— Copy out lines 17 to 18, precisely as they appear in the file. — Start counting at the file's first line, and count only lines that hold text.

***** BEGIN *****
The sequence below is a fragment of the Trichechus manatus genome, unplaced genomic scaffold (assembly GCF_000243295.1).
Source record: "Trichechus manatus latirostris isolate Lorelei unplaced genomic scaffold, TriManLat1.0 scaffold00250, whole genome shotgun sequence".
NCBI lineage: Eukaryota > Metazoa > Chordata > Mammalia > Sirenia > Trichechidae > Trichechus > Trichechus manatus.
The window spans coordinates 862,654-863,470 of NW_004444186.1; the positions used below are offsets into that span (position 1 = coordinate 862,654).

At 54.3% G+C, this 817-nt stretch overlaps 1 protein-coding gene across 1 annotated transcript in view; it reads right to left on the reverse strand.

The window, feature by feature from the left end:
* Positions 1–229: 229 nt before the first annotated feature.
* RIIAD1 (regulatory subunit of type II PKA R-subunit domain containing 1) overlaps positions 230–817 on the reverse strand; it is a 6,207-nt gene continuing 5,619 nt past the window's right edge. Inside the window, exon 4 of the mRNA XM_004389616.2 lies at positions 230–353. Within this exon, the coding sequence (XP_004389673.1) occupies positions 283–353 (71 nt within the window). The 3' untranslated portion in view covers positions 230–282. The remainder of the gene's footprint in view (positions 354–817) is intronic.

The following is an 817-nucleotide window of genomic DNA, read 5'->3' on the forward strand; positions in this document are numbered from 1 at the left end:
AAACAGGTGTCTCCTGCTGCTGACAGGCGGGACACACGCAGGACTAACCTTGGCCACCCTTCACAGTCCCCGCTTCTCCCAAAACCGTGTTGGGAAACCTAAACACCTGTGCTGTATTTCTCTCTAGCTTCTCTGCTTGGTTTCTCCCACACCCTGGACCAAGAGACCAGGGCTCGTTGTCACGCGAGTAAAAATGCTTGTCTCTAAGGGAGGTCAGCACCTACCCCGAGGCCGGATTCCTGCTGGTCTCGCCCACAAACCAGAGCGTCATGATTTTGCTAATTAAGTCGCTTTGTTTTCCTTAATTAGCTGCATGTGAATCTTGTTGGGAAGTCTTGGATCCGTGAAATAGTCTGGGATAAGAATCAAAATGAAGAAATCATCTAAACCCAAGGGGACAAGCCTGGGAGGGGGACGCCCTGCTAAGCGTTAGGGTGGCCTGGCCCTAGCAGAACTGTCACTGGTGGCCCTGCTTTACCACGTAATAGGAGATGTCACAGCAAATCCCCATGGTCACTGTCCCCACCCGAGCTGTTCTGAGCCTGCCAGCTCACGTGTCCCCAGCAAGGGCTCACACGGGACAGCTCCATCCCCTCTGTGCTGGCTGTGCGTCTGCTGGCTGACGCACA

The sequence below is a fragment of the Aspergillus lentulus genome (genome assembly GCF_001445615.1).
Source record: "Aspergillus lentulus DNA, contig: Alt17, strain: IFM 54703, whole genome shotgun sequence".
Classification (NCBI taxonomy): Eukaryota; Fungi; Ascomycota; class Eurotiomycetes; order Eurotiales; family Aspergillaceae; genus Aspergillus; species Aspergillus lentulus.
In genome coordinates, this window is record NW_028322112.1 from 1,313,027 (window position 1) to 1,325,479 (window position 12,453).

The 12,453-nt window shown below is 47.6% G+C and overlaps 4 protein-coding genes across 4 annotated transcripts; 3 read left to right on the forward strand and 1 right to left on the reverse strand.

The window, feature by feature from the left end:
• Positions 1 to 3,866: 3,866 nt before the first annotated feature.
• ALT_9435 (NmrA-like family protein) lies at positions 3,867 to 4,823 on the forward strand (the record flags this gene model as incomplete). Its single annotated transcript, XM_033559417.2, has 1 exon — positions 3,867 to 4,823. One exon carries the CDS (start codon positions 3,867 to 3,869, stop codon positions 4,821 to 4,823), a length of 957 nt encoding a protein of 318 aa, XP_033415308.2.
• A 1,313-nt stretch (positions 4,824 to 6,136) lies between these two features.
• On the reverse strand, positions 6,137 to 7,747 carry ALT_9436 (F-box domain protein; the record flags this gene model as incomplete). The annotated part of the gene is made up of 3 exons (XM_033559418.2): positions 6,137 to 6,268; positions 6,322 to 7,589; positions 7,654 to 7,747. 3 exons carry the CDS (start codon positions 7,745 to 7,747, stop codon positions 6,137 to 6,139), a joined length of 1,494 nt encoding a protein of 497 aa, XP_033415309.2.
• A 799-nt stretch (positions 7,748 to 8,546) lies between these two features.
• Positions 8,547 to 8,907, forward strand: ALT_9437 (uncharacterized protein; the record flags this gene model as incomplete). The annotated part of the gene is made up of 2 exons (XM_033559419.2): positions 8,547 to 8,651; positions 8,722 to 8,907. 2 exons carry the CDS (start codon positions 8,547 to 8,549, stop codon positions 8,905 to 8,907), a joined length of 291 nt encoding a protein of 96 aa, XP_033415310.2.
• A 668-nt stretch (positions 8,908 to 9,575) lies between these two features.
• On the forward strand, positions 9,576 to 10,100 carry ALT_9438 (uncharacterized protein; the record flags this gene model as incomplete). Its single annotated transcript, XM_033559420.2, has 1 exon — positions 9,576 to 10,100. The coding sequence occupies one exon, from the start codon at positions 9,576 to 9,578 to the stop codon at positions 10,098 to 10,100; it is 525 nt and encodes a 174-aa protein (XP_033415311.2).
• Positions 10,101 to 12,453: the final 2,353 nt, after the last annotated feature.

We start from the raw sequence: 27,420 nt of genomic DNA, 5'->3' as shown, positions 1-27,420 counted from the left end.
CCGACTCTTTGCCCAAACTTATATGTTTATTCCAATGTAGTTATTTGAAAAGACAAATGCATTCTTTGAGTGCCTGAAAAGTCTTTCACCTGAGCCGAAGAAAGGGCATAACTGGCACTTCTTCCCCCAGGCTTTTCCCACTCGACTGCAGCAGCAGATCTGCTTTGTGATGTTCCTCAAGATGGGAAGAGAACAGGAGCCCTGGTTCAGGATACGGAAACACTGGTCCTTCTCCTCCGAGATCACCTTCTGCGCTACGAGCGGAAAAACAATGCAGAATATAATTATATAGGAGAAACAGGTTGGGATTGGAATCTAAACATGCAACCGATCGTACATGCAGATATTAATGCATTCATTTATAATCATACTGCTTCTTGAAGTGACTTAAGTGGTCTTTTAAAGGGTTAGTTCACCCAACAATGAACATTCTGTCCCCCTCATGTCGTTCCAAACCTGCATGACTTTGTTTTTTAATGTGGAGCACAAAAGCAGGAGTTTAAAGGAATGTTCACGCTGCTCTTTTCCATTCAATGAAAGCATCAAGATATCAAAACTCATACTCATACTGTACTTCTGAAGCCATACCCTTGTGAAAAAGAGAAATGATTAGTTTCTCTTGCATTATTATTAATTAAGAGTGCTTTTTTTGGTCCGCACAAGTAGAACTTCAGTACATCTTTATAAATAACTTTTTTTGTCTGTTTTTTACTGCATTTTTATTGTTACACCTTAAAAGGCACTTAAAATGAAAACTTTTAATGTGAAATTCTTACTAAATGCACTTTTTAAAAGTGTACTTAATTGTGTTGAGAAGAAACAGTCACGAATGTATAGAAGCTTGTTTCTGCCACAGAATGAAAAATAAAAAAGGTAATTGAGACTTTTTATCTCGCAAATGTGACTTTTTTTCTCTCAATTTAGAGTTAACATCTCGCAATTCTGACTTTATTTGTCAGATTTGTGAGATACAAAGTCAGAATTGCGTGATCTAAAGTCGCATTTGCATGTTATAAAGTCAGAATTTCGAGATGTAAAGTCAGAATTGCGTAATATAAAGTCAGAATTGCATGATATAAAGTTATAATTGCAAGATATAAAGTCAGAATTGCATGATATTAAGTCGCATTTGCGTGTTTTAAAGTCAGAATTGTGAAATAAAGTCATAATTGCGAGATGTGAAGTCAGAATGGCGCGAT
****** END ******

• Positions 1 to 3,866: 3,866 nt before the first annotated feature.
• ALT_9435 (NmrA-like family protein) lies at positions 3,867 to 4,823 on the forward strand (the record flags this gene model as incomplete). Its single annotated transcript, XM_033559417.2, has 1 exon — positions 3,867 to 4,823. One exon carries the CDS (start codon positions 3,867 to 3,869, stop codon positions 4,821 to 4,823), a length of 957 nt encoding a protein of 318 aa, XP_033415308.2.